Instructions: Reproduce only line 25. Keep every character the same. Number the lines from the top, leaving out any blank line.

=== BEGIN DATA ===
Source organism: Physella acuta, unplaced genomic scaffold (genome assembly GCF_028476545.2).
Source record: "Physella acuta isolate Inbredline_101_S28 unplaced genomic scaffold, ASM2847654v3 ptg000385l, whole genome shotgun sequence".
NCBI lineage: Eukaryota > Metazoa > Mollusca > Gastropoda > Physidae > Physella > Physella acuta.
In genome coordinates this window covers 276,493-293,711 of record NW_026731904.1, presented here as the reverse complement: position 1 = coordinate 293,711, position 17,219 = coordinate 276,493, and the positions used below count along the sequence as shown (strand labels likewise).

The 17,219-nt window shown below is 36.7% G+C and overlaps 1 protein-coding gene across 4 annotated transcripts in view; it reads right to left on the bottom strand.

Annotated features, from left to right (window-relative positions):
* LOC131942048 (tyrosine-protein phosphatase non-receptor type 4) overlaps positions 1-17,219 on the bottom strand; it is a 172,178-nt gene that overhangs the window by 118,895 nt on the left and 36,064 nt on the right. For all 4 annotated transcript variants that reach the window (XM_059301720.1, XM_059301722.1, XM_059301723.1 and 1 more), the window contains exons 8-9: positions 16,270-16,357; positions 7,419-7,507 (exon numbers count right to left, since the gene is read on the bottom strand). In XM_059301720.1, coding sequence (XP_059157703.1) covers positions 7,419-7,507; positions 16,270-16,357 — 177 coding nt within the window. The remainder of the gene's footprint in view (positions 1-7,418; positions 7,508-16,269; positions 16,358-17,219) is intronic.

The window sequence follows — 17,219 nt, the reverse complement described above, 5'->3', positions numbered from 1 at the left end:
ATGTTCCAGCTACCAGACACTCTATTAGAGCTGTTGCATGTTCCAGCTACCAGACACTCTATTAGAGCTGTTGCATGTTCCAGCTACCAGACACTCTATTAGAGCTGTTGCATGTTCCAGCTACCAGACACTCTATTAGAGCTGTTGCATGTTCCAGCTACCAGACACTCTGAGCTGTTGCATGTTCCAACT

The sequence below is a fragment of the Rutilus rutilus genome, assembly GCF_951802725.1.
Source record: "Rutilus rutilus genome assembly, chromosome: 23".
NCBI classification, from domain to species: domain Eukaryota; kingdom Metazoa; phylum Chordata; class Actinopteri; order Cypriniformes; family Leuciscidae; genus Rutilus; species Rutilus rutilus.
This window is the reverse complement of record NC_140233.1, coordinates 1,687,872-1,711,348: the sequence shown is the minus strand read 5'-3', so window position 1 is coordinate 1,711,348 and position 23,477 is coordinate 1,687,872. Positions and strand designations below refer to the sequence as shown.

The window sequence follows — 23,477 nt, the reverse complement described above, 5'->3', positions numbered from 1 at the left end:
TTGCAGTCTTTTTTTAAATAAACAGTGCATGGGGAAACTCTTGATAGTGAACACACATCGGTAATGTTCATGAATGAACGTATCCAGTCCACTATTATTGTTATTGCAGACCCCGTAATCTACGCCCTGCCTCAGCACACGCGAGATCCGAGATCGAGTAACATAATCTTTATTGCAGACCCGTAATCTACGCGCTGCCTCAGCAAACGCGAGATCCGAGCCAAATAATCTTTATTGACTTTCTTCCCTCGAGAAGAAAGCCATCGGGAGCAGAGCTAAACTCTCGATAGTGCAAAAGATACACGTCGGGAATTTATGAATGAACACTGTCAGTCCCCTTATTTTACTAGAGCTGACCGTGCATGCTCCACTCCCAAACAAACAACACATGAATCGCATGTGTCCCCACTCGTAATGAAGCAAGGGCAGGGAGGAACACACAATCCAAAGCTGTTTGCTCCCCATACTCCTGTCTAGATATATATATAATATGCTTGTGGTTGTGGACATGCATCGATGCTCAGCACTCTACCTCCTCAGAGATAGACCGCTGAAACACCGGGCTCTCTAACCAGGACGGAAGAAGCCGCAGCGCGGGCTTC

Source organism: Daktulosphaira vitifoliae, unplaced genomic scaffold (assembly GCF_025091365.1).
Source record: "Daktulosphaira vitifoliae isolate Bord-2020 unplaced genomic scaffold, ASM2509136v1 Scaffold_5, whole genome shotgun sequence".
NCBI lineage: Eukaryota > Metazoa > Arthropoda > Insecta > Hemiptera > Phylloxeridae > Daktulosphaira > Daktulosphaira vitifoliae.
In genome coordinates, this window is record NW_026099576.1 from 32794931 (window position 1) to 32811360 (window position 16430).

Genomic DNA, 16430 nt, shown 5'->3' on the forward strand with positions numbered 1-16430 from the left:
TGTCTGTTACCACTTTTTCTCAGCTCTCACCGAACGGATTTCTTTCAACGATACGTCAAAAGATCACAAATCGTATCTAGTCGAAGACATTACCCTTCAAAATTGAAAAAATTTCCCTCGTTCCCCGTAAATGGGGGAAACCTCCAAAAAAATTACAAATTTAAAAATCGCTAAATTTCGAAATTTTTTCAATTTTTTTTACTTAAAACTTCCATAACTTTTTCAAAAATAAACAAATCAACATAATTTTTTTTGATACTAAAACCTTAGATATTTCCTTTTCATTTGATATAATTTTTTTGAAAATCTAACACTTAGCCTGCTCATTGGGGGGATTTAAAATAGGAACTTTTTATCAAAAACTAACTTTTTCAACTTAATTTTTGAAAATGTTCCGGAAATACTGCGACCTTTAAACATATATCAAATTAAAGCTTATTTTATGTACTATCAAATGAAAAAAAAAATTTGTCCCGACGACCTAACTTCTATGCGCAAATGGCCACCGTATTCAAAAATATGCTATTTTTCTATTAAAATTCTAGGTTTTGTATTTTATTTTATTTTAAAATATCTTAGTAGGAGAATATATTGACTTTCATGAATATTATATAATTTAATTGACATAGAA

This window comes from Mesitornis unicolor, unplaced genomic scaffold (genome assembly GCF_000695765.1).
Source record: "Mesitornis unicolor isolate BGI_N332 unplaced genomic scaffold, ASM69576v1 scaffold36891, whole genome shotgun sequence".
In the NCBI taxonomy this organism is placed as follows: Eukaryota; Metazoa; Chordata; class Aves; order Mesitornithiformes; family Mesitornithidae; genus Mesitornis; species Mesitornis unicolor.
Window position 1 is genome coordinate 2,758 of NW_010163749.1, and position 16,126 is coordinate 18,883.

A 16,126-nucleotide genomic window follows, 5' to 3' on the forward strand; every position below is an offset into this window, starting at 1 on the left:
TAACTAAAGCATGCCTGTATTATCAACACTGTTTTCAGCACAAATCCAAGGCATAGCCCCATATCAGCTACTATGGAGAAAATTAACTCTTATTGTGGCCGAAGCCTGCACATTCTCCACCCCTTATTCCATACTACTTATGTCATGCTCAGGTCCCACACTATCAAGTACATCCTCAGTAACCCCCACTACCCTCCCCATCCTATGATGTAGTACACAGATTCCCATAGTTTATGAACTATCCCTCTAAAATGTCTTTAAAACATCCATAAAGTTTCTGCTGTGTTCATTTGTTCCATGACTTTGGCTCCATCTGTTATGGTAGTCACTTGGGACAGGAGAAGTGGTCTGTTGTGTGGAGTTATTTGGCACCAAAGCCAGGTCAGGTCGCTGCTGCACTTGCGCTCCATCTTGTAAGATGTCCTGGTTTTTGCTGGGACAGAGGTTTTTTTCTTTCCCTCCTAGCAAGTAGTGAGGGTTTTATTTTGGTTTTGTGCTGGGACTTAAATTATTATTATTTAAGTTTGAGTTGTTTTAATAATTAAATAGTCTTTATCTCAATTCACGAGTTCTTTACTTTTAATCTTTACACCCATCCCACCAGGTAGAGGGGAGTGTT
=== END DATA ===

Window position 1 is genome coordinate 2,758 of NW_010163749.1, and position 16,126 is coordinate 18,883.